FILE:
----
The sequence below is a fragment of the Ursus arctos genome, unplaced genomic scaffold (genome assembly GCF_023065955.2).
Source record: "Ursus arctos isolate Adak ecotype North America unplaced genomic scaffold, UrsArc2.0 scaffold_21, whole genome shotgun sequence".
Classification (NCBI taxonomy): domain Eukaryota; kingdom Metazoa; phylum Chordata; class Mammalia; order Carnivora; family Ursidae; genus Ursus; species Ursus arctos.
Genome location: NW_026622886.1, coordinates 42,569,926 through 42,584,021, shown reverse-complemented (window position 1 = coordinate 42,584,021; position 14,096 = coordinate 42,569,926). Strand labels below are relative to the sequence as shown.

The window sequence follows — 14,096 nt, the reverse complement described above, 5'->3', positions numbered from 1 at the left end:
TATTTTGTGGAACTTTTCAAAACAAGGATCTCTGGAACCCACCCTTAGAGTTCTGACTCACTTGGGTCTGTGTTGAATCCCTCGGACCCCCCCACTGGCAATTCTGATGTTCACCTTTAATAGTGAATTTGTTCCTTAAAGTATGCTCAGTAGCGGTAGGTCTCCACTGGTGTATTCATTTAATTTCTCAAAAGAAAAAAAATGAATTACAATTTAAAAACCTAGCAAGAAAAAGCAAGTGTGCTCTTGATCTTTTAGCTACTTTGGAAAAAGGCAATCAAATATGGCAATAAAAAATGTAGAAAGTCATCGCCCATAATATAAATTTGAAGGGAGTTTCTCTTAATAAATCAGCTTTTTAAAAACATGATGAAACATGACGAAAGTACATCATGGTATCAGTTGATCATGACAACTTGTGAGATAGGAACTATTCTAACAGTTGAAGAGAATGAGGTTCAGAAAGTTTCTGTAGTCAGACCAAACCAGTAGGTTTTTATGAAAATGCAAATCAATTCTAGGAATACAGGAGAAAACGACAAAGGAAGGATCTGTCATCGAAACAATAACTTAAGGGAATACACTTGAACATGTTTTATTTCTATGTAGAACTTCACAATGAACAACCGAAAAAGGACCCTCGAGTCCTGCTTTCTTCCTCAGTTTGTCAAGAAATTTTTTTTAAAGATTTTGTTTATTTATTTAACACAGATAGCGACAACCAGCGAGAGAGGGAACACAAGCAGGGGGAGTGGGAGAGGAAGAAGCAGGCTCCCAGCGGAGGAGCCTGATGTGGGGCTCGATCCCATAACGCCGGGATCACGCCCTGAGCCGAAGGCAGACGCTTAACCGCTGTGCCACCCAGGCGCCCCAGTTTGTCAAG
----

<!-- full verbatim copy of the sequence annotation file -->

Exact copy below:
The sequence below is a fragment of the Ursus arctos genome, unplaced genomic scaffold (genome assembly GCF_023065955.2).
Source record: "Ursus arctos isolate Adak ecotype North America unplaced genomic scaffold, UrsArc2.0 scaffold_21, whole genome shotgun sequence".
Classification (NCBI taxonomy): domain Eukaryota; kingdom Metazoa; phylum Chordata; class Mammalia; order Carnivora; family Ursidae; genus Ursus; species Ursus arctos.
Genome location: NW_026622886.1, coordinates 42,569,926 through 42,584,021, shown reverse-complemented (window position 1 = coordinate 42,584,021; position 14,096 = coordinate 42,569,926). Strand labels below are relative to the sequence as shown.

The window sequence follows — 14,096 nt, the reverse complement described above, 5'->3', positions numbered from 1 at the left end:
TATTTTGTGGAACTTTTCAAAACAAGGATCTCTGGAACCCACCCTTAGAGTTCTGACTCACTTGGGTCTGTGTTGAATCCCTCGGACCCCCCCACTGGCAATTCTGATGTTCACCTTTAATAGTGAATTTGTTCCTTAAAGTATGCTCAGTAGCGGTAGGTCTCCACTGGTGTATTCATTTAATTTCTCAAAAGAAAAAAAATGAATTACAATTTAAAAACCTAGCAAGAAAAAGCAAGTGTGCTCTTGATCTTTTAGCTACTTTGGAAAAAGGCAATCAAATATGGCAATAAAAAATGTAGAAAGTCATCGCCCATAATATAAATTTGAAGGGAGTTTCTCTTAATAAATCAGCTTTTTAAAAACATGATGAAACATGACGAAAGTACATCATGGTATCAGTTGATCATGACAACTTGTGAGATAGGAACTATTCTAACAGTTGAAGAGAATGAGGTTCAGAAAGTTTCTGTAGTCAGACCAAACCAGTAGGTTTTTATGAAAATGCAAATCAATTCTAGGAATACAGGAGAAAACGACAAAGGAAGGATCTGTCATCGAAACAATAACTTAAGGGAATACACTTGAACATGTTTTATTTCTATGTAGAACTTCACAATGAACAACCGAAAAAGGACCCTCGAGTCCTGCTTTCTTCCTCAGTTTGTCAAGAAATTTTTTTTAAAGATTTTGTTTATTTATTTAACACAGATAGCGACAACCAGCGAGAGAGGGAACACAAGCAGGGGGAGTGGGAGAGGAAGAAGCAGGCTCCCAGCGGAGGAGCCTGATGTGGGGCTCGATCCCATAACGCCGGGATCACGCCCTGAGCCGAAGGCAGACGCTTAACCGCTGTGCCACCCAGGCGCCCCAGTTTGTCAAG